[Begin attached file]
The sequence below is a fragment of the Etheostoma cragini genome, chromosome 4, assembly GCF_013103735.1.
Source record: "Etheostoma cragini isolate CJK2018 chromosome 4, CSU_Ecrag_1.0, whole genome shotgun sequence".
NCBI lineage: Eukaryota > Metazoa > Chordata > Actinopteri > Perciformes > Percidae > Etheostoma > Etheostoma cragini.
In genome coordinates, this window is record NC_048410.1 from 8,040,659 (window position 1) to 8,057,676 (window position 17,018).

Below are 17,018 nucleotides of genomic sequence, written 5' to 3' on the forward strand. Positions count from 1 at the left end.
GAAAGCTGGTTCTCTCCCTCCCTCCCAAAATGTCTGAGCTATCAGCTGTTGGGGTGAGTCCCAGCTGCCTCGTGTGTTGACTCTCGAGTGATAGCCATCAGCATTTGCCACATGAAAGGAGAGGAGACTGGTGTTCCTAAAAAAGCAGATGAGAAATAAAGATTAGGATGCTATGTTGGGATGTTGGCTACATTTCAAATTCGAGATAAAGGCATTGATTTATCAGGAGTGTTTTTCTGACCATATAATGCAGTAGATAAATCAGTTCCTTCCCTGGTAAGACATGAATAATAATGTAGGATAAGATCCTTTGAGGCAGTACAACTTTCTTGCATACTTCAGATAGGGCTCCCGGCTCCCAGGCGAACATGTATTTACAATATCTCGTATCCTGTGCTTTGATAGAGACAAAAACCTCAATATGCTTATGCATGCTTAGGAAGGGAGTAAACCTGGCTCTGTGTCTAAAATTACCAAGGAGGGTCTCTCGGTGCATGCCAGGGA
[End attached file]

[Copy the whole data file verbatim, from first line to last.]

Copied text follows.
The sequence below is a fragment of the Etheostoma cragini genome, chromosome 4, assembly GCF_013103735.1.
Source record: "Etheostoma cragini isolate CJK2018 chromosome 4, CSU_Ecrag_1.0, whole genome shotgun sequence".
NCBI lineage: Eukaryota > Metazoa > Chordata > Actinopteri > Perciformes > Percidae > Etheostoma > Etheostoma cragini.
In genome coordinates, this window is record NC_048410.1 from 8,040,659 (window position 1) to 8,057,676 (window position 17,018).

Below are 17,018 nucleotides of genomic sequence, written 5' to 3' on the forward strand. Positions count from 1 at the left end.
GAAAGCTGGTTCTCTCCCTCCCTCCCAAAATGTCTGAGCTATCAGCTGTTGGGGTGAGTCCCAGCTGCCTCGTGTGTTGACTCTCGAGTGATAGCCATCAGCATTTGCCACATGAAAGGAGAGGAGACTGGTGTTCCTAAAAAAGCAGATGAGAAATAAAGATTAGGATGCTATGTTGGGATGTTGGCTACATTTCAAATTCGAGATAAAGGCATTGATTTATCAGGAGTGTTTTTCTGACCATATAATGCAGTAGATAAATCAGTTCCTTCCCTGGTAAGACATGAATAATAATGTAGGATAAGATCCTTTGAGGCAGTACAACTTTCTTGCATACTTCAGATAGGGCTCCCGGCTCCCAGGCGAACATGTATTTACAATATCTCGTATCCTGTGCTTTGATAGAGACAAAAACCTCAATATGCTTATGCATGCTTAGGAAGGGAGTAAACCTGGCTCTGTGTCTAAAATTACCAAGGAGGGTCTCTCGGTGCATGCCAGGGA